COLUMBIA, S.C. — Columbia Police Chief Skip Holbrook says an officer who was seen on tape putting his knee on the neck of a man during last month's protests did not violate policy, and that the action was "unintentional."
The incident happened on May 30 at a protest in downtown Columbia calling for an end to police brutality in the wake of the death of George Floyd involving police in Minneapolis. Days later, The State Newspaper published a photo of the incident Friday and Columbia Mayor Steve Benjamin then ordered two police body cam videos that recorded part of the situation be released.
In the videos, three other officers are on the ground with a suspect. At least two of them appear to be kneeling on the suspect in that video, and one of them had his knee on the suspect’s neck.
Holbrook said his department's policy is to use the minimum about of force to accomplish their objective, which was to arrest the man. He said his officers were using hand control and handcuffing techniques on a man who he said was actively resisting.
The chief said officers are trained to put their knee on the shoulder blade of a suspect who isn't compliant. He said the officer's knee momentarily moved from the shoulder blade to the neck, and Holbrook said the officer realized his knee was in the wrong place and quickly adjusted.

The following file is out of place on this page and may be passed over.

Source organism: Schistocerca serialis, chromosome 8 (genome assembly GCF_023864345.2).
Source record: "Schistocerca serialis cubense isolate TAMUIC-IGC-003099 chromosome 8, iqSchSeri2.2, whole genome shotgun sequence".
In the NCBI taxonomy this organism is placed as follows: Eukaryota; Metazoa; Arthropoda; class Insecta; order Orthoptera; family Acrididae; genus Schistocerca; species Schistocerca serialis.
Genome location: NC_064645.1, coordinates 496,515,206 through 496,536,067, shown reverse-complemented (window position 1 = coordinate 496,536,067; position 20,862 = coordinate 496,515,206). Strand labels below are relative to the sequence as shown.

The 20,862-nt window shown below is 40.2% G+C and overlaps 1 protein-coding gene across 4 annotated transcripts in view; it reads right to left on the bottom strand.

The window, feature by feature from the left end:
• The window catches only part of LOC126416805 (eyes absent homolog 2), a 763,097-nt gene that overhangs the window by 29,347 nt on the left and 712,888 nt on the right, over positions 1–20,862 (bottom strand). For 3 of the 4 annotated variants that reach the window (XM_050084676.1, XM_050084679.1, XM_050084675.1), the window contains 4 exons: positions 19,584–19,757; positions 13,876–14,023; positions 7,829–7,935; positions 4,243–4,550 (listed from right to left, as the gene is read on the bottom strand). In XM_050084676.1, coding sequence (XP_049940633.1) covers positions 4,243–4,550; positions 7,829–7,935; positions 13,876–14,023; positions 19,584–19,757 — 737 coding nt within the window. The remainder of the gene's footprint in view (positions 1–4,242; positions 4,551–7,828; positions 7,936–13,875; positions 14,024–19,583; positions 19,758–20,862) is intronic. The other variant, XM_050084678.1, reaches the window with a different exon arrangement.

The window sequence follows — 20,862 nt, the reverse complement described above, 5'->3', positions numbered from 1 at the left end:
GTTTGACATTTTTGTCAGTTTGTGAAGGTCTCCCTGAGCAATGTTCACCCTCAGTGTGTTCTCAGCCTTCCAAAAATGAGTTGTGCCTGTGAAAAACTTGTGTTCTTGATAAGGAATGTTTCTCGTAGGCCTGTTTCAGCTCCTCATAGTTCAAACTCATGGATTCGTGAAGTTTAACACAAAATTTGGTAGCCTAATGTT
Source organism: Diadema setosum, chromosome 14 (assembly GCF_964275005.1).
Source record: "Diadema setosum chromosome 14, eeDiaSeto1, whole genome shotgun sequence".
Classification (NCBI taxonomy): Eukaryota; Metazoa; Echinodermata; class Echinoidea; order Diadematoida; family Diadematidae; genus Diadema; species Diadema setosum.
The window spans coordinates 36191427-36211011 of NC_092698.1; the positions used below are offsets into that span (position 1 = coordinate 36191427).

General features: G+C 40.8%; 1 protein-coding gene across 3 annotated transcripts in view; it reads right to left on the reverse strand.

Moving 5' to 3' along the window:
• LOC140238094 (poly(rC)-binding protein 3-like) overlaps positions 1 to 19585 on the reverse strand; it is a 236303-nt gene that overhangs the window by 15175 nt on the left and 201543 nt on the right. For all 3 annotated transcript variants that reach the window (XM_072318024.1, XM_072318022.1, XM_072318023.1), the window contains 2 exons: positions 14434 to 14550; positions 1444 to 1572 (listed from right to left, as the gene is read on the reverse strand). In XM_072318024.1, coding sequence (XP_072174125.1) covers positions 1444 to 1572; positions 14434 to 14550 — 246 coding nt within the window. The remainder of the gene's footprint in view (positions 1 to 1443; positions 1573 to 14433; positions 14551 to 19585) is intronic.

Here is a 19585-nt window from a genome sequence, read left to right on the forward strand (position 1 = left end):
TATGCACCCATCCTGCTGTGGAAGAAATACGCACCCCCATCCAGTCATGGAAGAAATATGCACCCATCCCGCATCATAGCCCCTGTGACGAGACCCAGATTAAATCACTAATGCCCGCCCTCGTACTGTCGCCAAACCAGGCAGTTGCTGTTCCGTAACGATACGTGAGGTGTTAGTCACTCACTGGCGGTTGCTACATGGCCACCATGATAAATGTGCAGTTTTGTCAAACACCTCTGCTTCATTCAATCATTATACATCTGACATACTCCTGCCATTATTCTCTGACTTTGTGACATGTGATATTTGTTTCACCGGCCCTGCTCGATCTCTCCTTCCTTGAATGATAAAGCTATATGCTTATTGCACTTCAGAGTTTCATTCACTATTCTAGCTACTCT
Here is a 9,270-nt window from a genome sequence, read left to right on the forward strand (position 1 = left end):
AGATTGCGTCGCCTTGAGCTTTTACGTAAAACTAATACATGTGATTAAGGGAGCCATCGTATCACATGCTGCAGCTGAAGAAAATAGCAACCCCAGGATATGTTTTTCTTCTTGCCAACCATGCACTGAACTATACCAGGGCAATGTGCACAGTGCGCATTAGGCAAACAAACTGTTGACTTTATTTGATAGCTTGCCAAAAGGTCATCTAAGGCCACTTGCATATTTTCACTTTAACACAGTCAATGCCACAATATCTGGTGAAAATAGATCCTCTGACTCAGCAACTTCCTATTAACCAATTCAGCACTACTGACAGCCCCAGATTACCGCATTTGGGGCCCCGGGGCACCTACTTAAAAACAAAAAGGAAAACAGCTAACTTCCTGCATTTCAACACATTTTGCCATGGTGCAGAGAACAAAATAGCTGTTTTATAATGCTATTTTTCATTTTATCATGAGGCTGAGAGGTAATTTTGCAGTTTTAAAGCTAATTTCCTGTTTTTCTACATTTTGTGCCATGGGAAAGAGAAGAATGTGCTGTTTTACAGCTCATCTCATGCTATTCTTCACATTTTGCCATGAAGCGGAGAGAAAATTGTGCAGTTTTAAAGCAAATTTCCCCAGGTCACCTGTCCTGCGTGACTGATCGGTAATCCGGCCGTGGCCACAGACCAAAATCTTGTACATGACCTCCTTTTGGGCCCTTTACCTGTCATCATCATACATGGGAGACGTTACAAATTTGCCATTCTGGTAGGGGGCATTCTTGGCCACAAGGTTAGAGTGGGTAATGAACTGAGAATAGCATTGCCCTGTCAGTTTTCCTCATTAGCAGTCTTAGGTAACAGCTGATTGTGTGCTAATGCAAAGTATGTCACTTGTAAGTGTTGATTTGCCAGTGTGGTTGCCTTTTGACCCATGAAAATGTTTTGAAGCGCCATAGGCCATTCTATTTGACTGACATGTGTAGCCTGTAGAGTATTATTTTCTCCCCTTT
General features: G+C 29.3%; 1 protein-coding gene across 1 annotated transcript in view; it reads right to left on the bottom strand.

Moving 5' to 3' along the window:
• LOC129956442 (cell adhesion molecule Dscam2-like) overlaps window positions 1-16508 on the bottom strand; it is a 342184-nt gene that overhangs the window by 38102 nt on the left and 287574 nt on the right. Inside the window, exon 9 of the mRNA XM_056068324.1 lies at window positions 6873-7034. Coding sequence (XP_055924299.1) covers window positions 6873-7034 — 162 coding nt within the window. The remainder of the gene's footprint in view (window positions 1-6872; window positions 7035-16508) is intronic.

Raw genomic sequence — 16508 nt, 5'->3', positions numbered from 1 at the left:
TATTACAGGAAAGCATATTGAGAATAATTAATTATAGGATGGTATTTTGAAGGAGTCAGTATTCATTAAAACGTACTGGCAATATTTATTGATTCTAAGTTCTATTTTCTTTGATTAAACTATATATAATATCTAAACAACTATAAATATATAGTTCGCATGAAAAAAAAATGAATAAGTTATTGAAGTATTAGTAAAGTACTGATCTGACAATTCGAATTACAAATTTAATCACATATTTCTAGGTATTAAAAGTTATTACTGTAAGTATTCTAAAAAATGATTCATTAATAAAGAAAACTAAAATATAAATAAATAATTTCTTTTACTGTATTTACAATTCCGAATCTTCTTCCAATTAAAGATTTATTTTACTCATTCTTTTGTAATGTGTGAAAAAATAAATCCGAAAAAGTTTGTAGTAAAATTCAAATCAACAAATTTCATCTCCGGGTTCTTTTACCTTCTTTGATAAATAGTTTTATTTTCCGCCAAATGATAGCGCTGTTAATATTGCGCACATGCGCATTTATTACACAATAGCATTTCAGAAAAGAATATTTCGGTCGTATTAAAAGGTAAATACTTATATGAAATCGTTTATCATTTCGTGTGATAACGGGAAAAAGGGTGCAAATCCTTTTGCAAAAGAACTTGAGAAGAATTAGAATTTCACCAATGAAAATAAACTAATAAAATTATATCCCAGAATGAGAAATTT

Once the man's hands were restrained, he was lifted up and taken away. Holbrook said the entire incident lasted less than a minute.
"The officer did not violate CPD policy and remains on duty," Holbrook said in a statement. "The officer’s knee unintentionally shifted during the handcuffing of the suspect while in a prone position. Although very brief, it was an incorrect position which was quickly corrected."
Holbrook added that the department's training unit commander has since counseled the officer regarding his knee placement during the incident, and has been given a refresher on handcuffing position procedure. he said all officers have also been reminded that it's their duty to intervene when another officer's actions may be improper or unsafe.
The officer remains on duty.
"As I have previously said, I believe all success we achieve in law enforcement – past, present and future – are predicated on building relationships and trust with our citizens. Of course there is always room for improvement, and we must continue to work together to make those improvements. When setbacks occur and mistakes are made, we must be willing to acknowledge them, fix them, learn from them and continue to move forward together – that’s what professional 21st Century Policing looks like and that is how we police in Columbia.”
Mayor Benjamin said he spoke with Holbrook about the incident and it is under review by the city.